The Supreme Court on Tuesday ordered that Other Backward Classes (OBCs) seats not filled up due to want of eligible OBC candidates can be allotted to general category candidates in all central educational institutions (CEIs).
A five-judge Constitution Bench headed by Chief Justice of India K.G. Balakrishnan, which upheld the OBC quota law on April 10, 2008, directed the CEIs to complete admission process latest by October 31, 2008 in accordance with the rules and regulations of the respective institution.
The court asked the anti-quota petitioners to file a fresh petition when senior counsel K.K. Venugopal questioned the legality of the Centre’s decision to raise the creamy layer exemption limit from Rs 2.5 lakh to Rs 4.5 lakh.
On creamy layer
“We will try to take out the cream out of the creamy layer,” Justice Arijit Pasayat said.
Now it is clear that the Government’s move will be challenged in the court and subjected to a judicial scrutiny.
Venugopal said only last year in the Nair Society case the Supreme Court struck down a similar move by the Kerala Government raising the creamy layer exemption limit to Rs 3 lakh.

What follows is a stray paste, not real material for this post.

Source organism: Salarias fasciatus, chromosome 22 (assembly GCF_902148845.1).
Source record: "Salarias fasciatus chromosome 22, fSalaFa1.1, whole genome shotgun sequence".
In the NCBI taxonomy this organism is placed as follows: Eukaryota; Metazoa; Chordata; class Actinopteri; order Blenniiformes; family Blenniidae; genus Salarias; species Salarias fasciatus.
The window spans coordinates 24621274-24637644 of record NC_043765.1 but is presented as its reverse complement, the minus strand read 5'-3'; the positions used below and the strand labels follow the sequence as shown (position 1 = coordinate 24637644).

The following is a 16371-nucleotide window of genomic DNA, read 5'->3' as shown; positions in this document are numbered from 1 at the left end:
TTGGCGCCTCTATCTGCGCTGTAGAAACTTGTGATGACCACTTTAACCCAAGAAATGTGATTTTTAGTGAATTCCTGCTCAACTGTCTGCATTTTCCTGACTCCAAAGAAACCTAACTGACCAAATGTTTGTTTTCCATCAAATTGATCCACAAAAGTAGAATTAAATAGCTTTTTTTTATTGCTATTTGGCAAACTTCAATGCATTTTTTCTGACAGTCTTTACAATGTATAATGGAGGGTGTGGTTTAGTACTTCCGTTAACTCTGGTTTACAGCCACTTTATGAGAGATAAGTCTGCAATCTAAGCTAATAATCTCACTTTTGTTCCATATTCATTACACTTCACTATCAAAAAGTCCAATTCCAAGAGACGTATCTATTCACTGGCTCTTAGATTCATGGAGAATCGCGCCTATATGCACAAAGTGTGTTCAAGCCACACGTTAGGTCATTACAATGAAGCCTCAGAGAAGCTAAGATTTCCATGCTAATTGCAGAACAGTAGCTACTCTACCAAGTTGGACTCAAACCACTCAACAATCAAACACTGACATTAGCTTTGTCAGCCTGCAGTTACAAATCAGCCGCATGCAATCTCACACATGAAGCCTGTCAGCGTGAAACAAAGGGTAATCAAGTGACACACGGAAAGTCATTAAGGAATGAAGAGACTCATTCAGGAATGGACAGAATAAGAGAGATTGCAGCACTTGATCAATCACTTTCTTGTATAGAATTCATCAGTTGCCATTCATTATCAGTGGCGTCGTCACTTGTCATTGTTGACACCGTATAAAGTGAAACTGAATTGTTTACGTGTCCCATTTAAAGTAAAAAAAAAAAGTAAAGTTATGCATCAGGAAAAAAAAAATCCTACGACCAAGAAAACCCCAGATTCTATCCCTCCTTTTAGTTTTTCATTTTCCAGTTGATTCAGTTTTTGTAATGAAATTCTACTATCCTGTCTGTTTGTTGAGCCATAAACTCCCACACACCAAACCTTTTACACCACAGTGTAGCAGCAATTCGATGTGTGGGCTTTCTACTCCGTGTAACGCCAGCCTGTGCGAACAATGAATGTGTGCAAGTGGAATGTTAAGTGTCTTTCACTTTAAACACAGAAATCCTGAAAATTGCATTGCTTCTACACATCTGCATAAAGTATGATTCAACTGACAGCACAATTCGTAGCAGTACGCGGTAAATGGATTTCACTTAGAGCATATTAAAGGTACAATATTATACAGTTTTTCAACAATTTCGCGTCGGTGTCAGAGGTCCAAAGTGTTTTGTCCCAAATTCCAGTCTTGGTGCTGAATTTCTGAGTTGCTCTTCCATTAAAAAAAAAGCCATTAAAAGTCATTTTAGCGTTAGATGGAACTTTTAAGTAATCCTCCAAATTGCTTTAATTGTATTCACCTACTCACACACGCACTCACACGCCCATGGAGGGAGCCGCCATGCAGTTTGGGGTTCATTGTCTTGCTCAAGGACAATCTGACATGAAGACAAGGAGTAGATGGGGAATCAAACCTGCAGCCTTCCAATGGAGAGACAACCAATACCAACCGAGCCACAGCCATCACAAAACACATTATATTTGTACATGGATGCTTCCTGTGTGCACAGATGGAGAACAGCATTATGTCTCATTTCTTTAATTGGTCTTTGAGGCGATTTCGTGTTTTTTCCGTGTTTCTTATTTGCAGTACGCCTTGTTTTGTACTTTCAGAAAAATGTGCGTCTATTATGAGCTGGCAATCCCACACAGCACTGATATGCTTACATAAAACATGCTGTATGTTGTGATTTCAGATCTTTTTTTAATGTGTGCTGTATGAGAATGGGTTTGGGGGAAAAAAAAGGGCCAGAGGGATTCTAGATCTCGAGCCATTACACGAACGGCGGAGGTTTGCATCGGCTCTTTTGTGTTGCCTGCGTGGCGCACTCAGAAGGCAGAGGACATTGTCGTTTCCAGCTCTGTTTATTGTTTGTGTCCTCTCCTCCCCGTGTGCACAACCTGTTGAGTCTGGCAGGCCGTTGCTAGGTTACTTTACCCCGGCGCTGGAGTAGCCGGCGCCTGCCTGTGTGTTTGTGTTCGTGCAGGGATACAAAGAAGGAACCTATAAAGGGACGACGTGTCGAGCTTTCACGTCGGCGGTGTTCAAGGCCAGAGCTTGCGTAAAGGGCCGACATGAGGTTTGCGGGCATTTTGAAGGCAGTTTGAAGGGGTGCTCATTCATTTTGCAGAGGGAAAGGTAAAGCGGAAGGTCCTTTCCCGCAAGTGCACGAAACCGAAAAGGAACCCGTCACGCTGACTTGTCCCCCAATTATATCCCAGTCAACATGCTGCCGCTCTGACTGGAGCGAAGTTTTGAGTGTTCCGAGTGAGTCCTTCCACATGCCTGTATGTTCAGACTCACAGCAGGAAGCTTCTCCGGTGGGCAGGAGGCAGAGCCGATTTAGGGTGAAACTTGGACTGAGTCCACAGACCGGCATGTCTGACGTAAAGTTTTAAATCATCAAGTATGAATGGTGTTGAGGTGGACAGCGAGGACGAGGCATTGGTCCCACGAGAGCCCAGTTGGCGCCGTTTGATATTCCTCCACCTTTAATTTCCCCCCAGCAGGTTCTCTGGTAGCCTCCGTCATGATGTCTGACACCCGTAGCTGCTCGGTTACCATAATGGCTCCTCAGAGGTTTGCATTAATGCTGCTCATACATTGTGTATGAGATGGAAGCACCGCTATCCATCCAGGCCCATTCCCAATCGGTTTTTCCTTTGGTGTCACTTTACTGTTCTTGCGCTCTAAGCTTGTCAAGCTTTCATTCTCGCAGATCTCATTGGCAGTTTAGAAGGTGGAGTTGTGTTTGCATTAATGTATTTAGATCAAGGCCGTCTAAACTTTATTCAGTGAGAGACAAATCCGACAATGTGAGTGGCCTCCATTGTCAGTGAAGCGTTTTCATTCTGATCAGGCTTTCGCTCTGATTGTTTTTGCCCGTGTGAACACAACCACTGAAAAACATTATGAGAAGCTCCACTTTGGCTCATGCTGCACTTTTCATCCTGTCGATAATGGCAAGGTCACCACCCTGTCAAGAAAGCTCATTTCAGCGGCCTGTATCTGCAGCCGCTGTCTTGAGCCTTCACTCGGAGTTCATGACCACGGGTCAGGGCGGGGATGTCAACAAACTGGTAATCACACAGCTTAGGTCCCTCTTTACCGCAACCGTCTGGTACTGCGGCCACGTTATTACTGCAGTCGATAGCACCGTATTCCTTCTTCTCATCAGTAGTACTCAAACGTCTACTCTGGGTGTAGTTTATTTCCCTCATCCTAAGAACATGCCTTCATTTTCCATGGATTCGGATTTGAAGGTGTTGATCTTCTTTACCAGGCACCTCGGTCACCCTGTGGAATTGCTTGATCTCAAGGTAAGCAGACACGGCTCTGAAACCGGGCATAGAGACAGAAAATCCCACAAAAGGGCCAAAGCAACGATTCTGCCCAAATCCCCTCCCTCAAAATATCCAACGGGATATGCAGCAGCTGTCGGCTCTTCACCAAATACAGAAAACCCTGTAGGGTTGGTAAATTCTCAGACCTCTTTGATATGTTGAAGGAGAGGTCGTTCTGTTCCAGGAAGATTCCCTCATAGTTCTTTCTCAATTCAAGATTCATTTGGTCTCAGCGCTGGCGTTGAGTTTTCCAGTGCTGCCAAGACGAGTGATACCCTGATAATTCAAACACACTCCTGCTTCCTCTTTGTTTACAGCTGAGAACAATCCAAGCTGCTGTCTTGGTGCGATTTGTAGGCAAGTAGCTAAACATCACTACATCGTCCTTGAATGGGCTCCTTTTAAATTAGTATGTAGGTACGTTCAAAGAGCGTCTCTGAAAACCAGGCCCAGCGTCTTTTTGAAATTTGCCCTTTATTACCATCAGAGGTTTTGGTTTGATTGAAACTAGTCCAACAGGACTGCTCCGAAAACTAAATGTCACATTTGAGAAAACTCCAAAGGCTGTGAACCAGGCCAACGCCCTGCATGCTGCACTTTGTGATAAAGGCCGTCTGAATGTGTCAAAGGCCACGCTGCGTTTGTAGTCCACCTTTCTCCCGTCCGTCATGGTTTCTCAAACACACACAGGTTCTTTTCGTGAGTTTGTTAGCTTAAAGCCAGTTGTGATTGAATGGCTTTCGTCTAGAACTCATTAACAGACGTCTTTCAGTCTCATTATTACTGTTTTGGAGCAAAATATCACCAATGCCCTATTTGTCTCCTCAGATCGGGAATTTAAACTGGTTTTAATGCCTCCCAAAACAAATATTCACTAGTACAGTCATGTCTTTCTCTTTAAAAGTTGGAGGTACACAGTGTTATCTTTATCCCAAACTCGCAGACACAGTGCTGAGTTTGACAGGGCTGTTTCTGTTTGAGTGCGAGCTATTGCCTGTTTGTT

He pointed out that the Centre itself had filed an affidavit claiming that over 97 per cent of the OBC population earned barely Rs 80 a day i.e. about Rs 30,000 a year. In such a situation raising the creamy layer exemption limit for the OBCs would only benefit the well off among the backwards.
However, Justice R.V. Raveendran countered his argument saying now even the salary of a peon was over two lakh. With the passage of time some change was needed.
Solicitor General G.E. Vahanvati defended the government’s move, saying it was a balanced decision given the fact that some of the states had demanded that the creamy layer exemption limit be raised to Rs 18-20 lakh.
The constitution bench clarified that the cut off marks for OBC candidates cannot be beyond 10 per cent less than that of the general category. It said that the seats remaining vacant for want of eligible OBC candidates, out of the 27 per cent reserved for OBC, couldn’t be carried forward to the next academic year.
The court rejected the Centre's stand that the unfilled OBC seats be allowed to be accumulated for three years before being allotted to General Category students.